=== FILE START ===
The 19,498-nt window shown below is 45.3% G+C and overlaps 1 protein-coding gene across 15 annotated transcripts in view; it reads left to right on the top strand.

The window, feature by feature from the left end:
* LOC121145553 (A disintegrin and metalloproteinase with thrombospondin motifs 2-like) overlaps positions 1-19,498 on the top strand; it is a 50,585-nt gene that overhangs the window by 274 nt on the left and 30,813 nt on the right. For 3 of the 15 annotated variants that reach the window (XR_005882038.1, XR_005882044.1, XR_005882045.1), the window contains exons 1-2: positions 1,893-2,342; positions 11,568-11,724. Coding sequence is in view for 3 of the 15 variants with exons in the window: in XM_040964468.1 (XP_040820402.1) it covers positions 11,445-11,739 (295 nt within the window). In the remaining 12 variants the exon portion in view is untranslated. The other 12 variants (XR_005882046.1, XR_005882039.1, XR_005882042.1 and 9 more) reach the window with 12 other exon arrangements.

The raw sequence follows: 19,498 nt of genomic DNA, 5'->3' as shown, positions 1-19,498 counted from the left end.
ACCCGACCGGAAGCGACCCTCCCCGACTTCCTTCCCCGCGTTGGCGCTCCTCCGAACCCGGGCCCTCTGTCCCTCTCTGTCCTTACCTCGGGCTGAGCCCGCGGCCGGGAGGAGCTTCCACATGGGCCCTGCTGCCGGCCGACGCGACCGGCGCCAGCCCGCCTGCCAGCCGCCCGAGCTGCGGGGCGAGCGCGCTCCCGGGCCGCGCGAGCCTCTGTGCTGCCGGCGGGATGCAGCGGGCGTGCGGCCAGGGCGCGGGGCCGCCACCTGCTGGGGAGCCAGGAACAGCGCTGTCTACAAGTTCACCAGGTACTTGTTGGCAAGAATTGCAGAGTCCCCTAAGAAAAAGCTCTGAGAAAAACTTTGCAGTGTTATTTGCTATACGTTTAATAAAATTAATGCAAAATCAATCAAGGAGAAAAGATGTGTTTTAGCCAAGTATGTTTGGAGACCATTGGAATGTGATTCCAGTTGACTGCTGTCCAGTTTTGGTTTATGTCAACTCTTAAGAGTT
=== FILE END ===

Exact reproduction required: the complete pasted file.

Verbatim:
The 19,498-nt window shown below is 45.3% G+C and overlaps 1 protein-coding gene across 15 annotated transcripts in view; it reads left to right on the top strand.

The window, feature by feature from the left end:
* LOC121145553 (A disintegrin and metalloproteinase with thrombospondin motifs 2-like) overlaps positions 1-19,498 on the top strand; it is a 50,585-nt gene that overhangs the window by 274 nt on the left and 30,813 nt on the right. For 3 of the 15 annotated variants that reach the window (XR_005882038.1, XR_005882044.1, XR_005882045.1), the window contains exons 1-2: positions 1,893-2,342; positions 11,568-11,724. Coding sequence is in view for 3 of the 15 variants with exons in the window: in XM_040964468.1 (XP_040820402.1) it covers positions 11,445-11,739 (295 nt within the window). In the remaining 12 variants the exon portion in view is untranslated. The other 12 variants (XR_005882046.1, XR_005882039.1, XR_005882042.1 and 9 more) reach the window with 12 other exon arrangements.

The raw sequence follows: 19,498 nt of genomic DNA, 5'->3' as shown, positions 1-19,498 counted from the left end.
ACCCGACCGGAAGCGACCCTCCCCGACTTCCTTCCCCGCGTTGGCGCTCCTCCGAACCCGGGCCCTCTGTCCCTCTCTGTCCTTACCTCGGGCTGAGCCCGCGGCCGGGAGGAGCTTCCACATGGGCCCTGCTGCCGGCCGACGCGACCGGCGCCAGCCCGCCTGCCAGCCGCCCGAGCTGCGGGGCGAGCGCGCTCCCGGGCCGCGCGAGCCTCTGTGCTGCCGGCGGGATGCAGCGGGCGTGCGGCCAGGGCGCGGGGCCGCCACCTGCTGGGGAGCCAGGAACAGCGCTGTCTACAAGTTCACCAGGTACTTGTTGGCAAGAATTGCAGAGTCCCCTAAGAAAAAGCTCTGAGAAAAACTTTGCAGTGTTATTTGCTATACGTTTAATAAAATTAATGCAAAATCAATCAAGGAGAAAAGATGTGTTTTAGCCAAGTATGTTTGGAGACCATTGGAATGTGATTCCAGTTGACTGCTGTCCAGTTTTGGTTTATGTCAACTCTTAAGAGTT